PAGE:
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Comment Re:turn-by-turn (Score 1) 466

You don't know what you're talking about. You have no idea why Google's mapping services are no longer available. You don't know if it was Apple's decision, you don't know if it was Google's decision, you don't know if it was a mutual decision--and you don't know what factors played into that decision. You do know, however, that Apple is evil and therefore, ipso facto, everything's their fault. The end.

Comment Re:turn-by-turn (Score 1) 466

You're right, Google isn't obligated to provide anything to iOS. But I suspect they do so because it's making them more money than their entire Android operation. Why is Apple not providing ...something to Android? I'm not sure what they could be providing, but if you do think of something the answer would probably be because Google infringed many of Apple's patents when creating Android. Oh, sure you may not agree. But a court of law sure did. The Big Steve vowed to destroy Android because of how blatantly they stole from Apple.

Comment Re:turn-by-turn (Score 1) 466

And you know that the reason turn-by-turn wasn't available in the iOS Maps app is because Apple just ...didn't get around to it or something. You know that it wasn't that Google withheld that service from Apple. Or that Google and Apple argued over ads or other conditions. It basically just didn't have it because Steve Jobs was a dick and Google is open and FREEDOM AMERICA.

Comment Re:turn-by-turn (Score 0) 466

The really big players here are Facebook and Google. They both have fantastic amounts of data about you and their business model is entirely advertising-based. I don't think it's "false" or unfair to point this out and express some concern over it.

Your insinuation that the iPhone is substandard, overpriced, lacking innovation and giving little value for money is simply wrong. The 5 is almost certainly the best smartphone on the market today. As was the 4S before it. Anyone who doesn't recognize that it's at least a contender for the top spot is seriously missing something important about personal technology.

Yes, you are a slashdot product. But you'd be even more so if they started selling your information to advertisers or other third parties.

Also, I don't mind if Google wants to recommend a restaurant to me. I at least have some kind of relationship with them. But I'd rather they not allow third parties to grab my personal data to be used later for unknown purposes. That's the kind of thing Apple won't do.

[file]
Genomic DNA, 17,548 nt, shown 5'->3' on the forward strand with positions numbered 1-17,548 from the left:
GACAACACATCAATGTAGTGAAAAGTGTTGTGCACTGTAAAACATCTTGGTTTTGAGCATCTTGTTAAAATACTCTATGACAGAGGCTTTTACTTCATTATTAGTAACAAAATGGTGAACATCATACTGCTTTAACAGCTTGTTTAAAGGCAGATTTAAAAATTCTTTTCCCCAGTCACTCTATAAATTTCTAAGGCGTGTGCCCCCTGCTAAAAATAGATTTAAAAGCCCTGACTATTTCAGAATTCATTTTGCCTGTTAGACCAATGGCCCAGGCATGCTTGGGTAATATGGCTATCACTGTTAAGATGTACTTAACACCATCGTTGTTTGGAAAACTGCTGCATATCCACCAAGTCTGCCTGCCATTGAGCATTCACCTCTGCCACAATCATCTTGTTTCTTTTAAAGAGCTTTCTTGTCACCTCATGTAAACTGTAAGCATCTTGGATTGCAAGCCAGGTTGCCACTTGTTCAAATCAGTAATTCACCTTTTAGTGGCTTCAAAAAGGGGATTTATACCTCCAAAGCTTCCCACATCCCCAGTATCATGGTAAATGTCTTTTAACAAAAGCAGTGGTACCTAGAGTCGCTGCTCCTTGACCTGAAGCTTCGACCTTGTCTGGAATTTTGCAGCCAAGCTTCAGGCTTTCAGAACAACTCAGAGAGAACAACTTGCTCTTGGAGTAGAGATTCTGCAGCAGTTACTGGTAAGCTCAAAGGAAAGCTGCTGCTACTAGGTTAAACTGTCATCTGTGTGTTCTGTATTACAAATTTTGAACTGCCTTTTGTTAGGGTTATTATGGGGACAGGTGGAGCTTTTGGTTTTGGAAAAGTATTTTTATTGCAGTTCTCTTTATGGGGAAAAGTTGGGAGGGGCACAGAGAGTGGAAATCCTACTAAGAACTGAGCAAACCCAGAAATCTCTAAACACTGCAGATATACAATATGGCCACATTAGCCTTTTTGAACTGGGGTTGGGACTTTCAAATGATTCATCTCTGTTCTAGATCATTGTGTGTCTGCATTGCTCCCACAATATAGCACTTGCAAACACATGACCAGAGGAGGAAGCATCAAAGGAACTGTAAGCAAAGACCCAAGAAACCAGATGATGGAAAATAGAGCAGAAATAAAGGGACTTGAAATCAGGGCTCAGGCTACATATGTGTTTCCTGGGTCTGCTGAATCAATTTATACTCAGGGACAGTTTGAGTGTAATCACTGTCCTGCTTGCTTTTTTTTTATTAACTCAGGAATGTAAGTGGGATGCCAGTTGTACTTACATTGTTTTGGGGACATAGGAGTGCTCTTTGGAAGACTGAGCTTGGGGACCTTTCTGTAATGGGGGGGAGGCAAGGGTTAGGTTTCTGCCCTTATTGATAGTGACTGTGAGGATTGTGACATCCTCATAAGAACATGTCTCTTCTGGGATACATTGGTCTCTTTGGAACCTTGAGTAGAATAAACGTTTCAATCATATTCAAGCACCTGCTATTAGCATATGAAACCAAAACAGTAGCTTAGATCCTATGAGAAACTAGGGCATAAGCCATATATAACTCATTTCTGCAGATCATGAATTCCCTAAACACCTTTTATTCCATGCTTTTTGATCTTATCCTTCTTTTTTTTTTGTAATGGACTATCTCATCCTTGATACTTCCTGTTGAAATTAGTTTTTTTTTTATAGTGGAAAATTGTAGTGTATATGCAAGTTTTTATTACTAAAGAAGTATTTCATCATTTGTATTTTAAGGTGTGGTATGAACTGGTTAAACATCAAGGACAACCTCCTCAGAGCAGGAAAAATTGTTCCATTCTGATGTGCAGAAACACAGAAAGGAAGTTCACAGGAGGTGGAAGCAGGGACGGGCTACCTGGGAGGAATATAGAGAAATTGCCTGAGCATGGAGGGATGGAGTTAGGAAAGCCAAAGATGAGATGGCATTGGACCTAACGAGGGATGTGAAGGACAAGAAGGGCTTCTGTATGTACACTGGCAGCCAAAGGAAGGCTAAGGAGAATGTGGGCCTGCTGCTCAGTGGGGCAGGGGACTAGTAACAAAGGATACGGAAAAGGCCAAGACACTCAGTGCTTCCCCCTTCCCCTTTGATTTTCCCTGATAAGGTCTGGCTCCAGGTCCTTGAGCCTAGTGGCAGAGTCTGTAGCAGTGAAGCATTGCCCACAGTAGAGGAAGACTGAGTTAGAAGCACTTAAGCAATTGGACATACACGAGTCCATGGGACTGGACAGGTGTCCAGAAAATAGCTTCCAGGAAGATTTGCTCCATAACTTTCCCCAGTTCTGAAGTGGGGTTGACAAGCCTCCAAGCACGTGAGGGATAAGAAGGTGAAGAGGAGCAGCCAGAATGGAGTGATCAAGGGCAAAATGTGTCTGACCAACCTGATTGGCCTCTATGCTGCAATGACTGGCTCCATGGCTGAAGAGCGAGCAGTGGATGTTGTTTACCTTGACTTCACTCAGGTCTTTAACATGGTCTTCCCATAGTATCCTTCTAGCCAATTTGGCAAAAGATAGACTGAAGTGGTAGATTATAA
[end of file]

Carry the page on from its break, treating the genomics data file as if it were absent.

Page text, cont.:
Comment turn-by-turn (Score 3, Insightful) 466

Why is Apple always the villain around here? Remember that one time when Google implemented turn-by-turn directions for iOS maps app? Yeah, me neither. Besides, I trust Apple more. With them, I'm the customer. With Goolge I'm the product...with my personal information being sold to advertisers. Google already reads my email, knows my web searches, sees my RSS feeds and more. I want them also knowing where I go?

Comment Re:boo hoo (Score 1) 965

Yes, I am a card carrying member of the nerd set. I would never be totally without a more "open" computing device, but that doesn't mean I never want to trade tinkerability and "control" for appliance-like reliability and consistency. Sometimes I do. And I think it's just fine--progress, even--if a few internet devices make that tradeoff. it's not like we're looking at the death of open computing.

Comment Re:boo hoo (Score 1) 965

You're missing the point entirely. Many people find it more freeing to use a device which does only a few things reliably and well instead of traditional PC with its impressive list of features, non-uniform experience, requiring more knowledge, etc.

Slashdot is largely populated by a tech elite who, if they had their way, would always choose a phone with a command prompt and who wonder why the rest of the world isn't building robots in their basements. But there's a big world out there and sometimes it's okay for the technology to go to them instead of making them always come to it.

Comment Re:boo hoo (Score 1) 965

I don't think anyone much cares what it's called. Give people something fun and useful with features that are easy to discover and use, something that works as expected every time and doesn't require you to have a bachelor's in software engineering to keep working... they are going to want it and enjoy it. And good for them, I say.

I don't see a future for me where I have no "open computing" device. Like everyone here, I'm too old school for that. But would I get an iPad? Hell yes. I can't recompile the kernel of my television, either, but I still want one.

Comment boo hoo (Score -1, Flamebait) 965

Oh dear! Nerds have a device or two that isn't for them! That IS a shame.

Perhaps we could aim a few products at the non-technical people out there for once? Computers haven't gotten any easier to use in the last two frickin' decades. Maybe, just maybe, we could allow a few products for them without declaring that the goddamn sky is falling? Hmm?

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